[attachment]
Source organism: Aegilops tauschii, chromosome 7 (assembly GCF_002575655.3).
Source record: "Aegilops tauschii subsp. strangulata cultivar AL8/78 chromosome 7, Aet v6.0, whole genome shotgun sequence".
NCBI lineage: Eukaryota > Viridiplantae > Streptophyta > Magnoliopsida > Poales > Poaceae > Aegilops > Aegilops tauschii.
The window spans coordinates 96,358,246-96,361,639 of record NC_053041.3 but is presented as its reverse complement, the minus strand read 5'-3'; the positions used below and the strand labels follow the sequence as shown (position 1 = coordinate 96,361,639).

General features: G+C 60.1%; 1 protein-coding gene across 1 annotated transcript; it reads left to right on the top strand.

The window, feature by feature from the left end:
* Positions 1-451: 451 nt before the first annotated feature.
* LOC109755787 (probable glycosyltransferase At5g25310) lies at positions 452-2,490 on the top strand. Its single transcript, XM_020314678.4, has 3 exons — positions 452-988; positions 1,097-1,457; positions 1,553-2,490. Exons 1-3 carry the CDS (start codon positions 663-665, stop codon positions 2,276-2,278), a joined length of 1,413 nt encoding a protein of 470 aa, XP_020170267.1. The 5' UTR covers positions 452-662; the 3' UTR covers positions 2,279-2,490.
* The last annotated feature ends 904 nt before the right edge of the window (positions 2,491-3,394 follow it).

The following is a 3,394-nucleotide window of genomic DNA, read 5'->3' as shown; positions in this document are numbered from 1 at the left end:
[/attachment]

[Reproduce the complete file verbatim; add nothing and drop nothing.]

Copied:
Source organism: Aegilops tauschii, chromosome 7 (assembly GCF_002575655.3).
Source record: "Aegilops tauschii subsp. strangulata cultivar AL8/78 chromosome 7, Aet v6.0, whole genome shotgun sequence".
NCBI lineage: Eukaryota > Viridiplantae > Streptophyta > Magnoliopsida > Poales > Poaceae > Aegilops > Aegilops tauschii.
The window spans coordinates 96,358,246-96,361,639 of record NC_053041.3 but is presented as its reverse complement, the minus strand read 5'-3'; the positions used below and the strand labels follow the sequence as shown (position 1 = coordinate 96,361,639).

General features: G+C 60.1%; 1 protein-coding gene across 1 annotated transcript; it reads left to right on the top strand.

The window, feature by feature from the left end:
* Positions 1-451: 451 nt before the first annotated feature.
* LOC109755787 (probable glycosyltransferase At5g25310) lies at positions 452-2,490 on the top strand. Its single transcript, XM_020314678.4, has 3 exons — positions 452-988; positions 1,097-1,457; positions 1,553-2,490. Exons 1-3 carry the CDS (start codon positions 663-665, stop codon positions 2,276-2,278), a joined length of 1,413 nt encoding a protein of 470 aa, XP_020170267.1. The 5' UTR covers positions 452-662; the 3' UTR covers positions 2,279-2,490.
* The last annotated feature ends 904 nt before the right edge of the window (positions 2,491-3,394 follow it).

The following is a 3,394-nucleotide window of genomic DNA, read 5'->3' as shown; positions in this document are numbered from 1 at the left end: